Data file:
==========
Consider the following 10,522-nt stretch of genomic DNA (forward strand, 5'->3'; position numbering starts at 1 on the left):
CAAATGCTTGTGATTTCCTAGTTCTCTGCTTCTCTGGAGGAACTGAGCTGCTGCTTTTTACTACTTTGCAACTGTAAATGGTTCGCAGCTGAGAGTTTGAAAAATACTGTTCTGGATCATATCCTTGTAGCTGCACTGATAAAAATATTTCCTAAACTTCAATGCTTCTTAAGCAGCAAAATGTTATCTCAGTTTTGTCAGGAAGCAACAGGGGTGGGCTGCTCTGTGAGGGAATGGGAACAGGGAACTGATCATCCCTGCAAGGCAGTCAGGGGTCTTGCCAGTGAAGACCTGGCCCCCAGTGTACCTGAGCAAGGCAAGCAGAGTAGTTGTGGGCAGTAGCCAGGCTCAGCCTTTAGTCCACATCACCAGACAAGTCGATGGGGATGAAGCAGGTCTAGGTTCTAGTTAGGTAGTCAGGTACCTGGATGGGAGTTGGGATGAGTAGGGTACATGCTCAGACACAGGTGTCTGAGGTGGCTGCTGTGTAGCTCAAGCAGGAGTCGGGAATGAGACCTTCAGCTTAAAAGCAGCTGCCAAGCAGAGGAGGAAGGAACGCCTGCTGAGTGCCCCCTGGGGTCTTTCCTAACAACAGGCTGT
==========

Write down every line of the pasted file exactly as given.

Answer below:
Consider the following 10,522-nt stretch of genomic DNA (forward strand, 5'->3'; position numbering starts at 1 on the left):
CAAATGCTTGTGATTTCCTAGTTCTCTGCTTCTCTGGAGGAACTGAGCTGCTGCTTTTTACTACTTTGCAACTGTAAATGGTTCGCAGCTGAGAGTTTGAAAAATACTGTTCTGGATCATATCCTTGTAGCTGCACTGATAAAAATATTTCCTAAACTTCAATGCTTCTTAAGCAGCAAAATGTTATCTCAGTTTTGTCAGGAAGCAACAGGGGTGGGCTGCTCTGTGAGGGAATGGGAACAGGGAACTGATCATCCCTGCAAGGCAGTCAGGGGTCTTGCCAGTGAAGACCTGGCCCCCAGTGTACCTGAGCAAGGCAAGCAGAGTAGTTGTGGGCAGTAGCCAGGCTCAGCCTTTAGTCCACATCACCAGACAAGTCGATGGGGATGAAGCAGGTCTAGGTTCTAGTTAGGTAGTCAGGTACCTGGATGGGAGTTGGGATGAGTAGGGTACATGCTCAGACACAGGTGTCTGAGGTGGCTGCTGTGTAGCTCAAGCAGGAGTCGGGAATGAGACCTTCAGCTTAAAAGCAGCTGCCAAGCAGAGGAGGAAGGAACGCCTGCTGAGTGCCCCCTGGGGTCTTTCCTAACAACAGGCTGT